If you feel a news story does not measure up to expected journalistic standards, bring it to the Journalism Dry Cleaner. Through our collective wisdom, we will strip it of all offensive dirt.




Thursday, 23 November 2017


It might not be the most important element in TV news delivery. The appearance of news presenters, however, could be the tie breaker for many viewers, when deciding which Kenyan channel to watch news. It may seem like splitting hairs, but on air hair grooming is critical in making a newscaster to be easy on the eye.

You should want to avoid a look that gives the impression of being untidy, unkempt and generally unsightly.

Failure to do this has a direct impact on perceptions about a media house, because there's a valid reason why on air newsroom personnel are often reminded they are the face of the station.

Any credible broadcast news channel is thus likely to have an in-house grooming code, touching on acceptable on screen dressing, hairstyles, makeup, jewellery and many other details.

And significantly also, there ought to be budgetary support to enable news anchors, field reporters or program hosts to maintain the desired look and feel of the channel.

All these efforts might appear contradictory to the need to keep the attention of the viewer solidly on the news content.

Indeed, there have been numerous deliberate decisions to tone down what could amount to visual distractions, likely to make the audience deviate from the core purpose of watching news.

Apparently, the distraction can equally come from a 'strange' or 'unusual' appearance of newscasters or other on air talent.

That's why it is more desirable to be simple but not simplistic in the choice of wardrobe or hair styles, elegant but not eccentric, or classy but not flashy.

Watching news presenters need not be a hair raising experience!

Friday, 17 November 2017


A lot has been said and written about the negative impact of fake news. A robust verification process is often touted as the surest way of guarding against the so called alternative facts. But even the best assembled fact-checking mechanisms have been known to fail miserably. The real threat of fake news though, is how easily people believe the deception.

It especially seems like for the majority, any information posted on the Internet comes with a secret 'doubt-free' ingredient.

How else can one explain the incredible level of susceptibility, that makes even the most twisted story so believable?

Case in point, I was, queueing for hours to get essential Kenyan government services.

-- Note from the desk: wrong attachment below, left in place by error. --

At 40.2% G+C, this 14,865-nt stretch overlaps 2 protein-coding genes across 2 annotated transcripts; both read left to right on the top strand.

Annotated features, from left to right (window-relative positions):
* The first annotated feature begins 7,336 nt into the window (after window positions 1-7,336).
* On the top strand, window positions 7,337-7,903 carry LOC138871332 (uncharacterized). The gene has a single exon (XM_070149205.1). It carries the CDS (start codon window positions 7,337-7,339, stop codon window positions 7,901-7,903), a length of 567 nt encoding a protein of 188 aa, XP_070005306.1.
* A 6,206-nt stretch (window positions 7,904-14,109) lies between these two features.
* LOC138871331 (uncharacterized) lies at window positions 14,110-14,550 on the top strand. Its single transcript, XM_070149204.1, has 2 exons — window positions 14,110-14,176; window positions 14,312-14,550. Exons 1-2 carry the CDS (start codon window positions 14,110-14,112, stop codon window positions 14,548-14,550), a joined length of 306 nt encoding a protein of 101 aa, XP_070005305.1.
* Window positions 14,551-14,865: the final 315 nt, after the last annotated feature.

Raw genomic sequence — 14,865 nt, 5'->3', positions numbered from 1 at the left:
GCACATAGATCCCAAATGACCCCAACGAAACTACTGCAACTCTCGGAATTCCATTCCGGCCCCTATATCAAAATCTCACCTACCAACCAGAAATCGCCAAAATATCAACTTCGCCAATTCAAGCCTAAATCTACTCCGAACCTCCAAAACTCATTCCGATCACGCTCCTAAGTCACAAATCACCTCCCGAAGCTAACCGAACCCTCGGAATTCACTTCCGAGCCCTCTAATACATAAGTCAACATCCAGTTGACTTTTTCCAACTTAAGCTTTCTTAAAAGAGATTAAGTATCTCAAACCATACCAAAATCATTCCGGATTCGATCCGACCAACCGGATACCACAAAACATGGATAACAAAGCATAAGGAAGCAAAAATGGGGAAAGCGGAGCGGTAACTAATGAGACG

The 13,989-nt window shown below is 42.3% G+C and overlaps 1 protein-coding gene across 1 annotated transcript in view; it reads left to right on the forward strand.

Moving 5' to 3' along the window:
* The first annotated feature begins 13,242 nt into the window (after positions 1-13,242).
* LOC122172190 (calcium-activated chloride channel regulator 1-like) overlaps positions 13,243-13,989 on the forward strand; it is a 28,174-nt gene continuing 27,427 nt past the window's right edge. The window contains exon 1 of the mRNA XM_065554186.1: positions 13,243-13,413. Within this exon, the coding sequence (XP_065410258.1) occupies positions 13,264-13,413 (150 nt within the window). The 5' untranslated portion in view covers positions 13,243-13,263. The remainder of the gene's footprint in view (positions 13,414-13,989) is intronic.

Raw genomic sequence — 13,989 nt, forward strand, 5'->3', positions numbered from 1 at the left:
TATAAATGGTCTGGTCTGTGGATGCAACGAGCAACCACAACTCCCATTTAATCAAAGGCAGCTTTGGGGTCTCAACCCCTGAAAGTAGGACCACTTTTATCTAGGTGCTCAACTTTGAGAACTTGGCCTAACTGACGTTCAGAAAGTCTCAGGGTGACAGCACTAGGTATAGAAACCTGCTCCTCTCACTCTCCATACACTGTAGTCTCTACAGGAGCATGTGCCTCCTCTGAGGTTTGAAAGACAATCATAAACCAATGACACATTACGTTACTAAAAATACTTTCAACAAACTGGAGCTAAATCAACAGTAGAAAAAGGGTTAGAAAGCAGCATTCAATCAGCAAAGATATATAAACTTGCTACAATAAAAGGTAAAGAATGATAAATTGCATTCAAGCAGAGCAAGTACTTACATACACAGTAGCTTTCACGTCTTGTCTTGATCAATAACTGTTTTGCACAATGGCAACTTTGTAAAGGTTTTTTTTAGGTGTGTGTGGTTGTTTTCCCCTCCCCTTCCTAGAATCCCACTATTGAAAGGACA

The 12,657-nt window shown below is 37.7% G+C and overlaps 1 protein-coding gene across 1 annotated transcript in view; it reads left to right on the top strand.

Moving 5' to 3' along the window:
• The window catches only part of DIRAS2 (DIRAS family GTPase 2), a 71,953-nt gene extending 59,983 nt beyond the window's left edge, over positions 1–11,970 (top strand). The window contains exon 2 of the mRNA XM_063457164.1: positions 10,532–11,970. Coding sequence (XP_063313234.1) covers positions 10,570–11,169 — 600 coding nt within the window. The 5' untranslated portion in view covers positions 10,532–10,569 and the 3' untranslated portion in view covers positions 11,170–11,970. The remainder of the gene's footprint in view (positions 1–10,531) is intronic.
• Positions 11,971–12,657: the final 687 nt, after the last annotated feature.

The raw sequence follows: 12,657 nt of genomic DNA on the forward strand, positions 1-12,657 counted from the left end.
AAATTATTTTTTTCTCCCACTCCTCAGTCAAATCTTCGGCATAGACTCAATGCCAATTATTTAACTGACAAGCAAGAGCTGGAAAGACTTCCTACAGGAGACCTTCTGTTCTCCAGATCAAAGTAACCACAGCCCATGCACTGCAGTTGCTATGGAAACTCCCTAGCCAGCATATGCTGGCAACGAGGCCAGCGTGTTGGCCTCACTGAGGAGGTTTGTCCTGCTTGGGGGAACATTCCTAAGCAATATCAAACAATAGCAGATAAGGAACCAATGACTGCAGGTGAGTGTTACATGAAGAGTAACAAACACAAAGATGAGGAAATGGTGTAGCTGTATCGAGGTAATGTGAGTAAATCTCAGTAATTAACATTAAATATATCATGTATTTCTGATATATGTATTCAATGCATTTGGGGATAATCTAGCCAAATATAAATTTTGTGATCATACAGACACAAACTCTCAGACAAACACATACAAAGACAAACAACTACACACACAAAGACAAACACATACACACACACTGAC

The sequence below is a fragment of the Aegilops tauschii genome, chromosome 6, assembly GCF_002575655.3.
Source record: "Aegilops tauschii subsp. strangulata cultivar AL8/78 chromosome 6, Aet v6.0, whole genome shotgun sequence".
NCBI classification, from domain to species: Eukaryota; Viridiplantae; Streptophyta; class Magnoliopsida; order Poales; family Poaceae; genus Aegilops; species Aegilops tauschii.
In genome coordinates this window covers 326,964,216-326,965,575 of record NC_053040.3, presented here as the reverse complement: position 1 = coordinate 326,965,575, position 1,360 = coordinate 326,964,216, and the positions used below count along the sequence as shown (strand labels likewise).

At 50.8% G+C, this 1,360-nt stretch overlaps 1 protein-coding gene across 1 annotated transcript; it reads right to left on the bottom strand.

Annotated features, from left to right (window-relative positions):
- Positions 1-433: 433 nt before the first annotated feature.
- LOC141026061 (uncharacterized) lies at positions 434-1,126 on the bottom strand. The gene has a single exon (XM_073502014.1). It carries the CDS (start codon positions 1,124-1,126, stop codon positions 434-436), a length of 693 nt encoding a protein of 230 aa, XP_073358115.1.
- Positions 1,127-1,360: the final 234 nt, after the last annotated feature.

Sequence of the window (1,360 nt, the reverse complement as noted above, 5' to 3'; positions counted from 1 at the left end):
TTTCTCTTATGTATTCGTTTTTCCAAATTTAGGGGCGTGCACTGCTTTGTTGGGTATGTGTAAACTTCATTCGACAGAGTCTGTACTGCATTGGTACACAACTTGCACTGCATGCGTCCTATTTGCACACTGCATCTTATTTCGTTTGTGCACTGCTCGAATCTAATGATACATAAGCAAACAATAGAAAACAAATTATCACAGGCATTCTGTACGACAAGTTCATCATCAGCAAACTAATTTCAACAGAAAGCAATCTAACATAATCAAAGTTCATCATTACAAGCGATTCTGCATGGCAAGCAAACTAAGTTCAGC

And despite gallant efforts to resist, I found myself becoming a very active listener of a conversation behind me.

A number of public personalities were given a not so private dress-down, with the discussion revolving around their ill-gotten wealth, perceived celebrity statuses, ruined relationships and even failed marriages.

I was tempted to intervene, when the name of someone I know personally was floated, and the chatter descended into outright falsehoods.

Now that's the real threat of fake news.

The kind of misinformation being exchanged at the hyper-local level is truly scary and the monster that social media has become is hugely to blame.

Indeed, online platforms have enabled those hell-bent to cause maximum damage, to have their own paradise on earth.

The fuel sustaining this gullibility could be the tremendously sophisticated way online information is packaged, that makes it hard to discern lies from the truth.

So now more than ever, is the time to sharpen one's internal truth-sensing instincts, for one to survive this onslaught of fake news.

Saturday, 11 November 2017


The print media has been grappling with how to retain a diminishing readership, with most readers now being averse to paying for content that by and large can be accessed online, on demand and on the go. This has in turn led to more editorial experimentation. I have no beef with creativity, but more needs to be done to achieve befitting relevance, beyond eye-catching headlines.

It's quite ingenious to use the 'urban' equivalent of the verb denoting quarrelling, to describe a cross-border disagreement over mainly 'rural' livestock, in the article above.

And it almost appears like the headline writer found it irresistible to string together 'beef' and 'cattle' to drive the point home rather colourfully.

But the article's headline, however, looks a bit odd, because the parties involved in the 'beef' are identified by a country and a city.

You would ordinarily expect either two countries being identified together, or both being represented by cities, for a more evenly weighted delivery of the intended meaning.

That notwithstanding, this use of 'beef' is to a large extent befitting!

Friday, 3 November 2017


A primary reason for tuning into a news channel is to be informed of significant happenings. But the content in Kenyan broadcasting stations can try one's patience. The delivery and presentation too, can be grossly abhorrent. Local TV news gets particularly revolting, if it becomes a purveyor of ignorance, in coverage of higher education matters.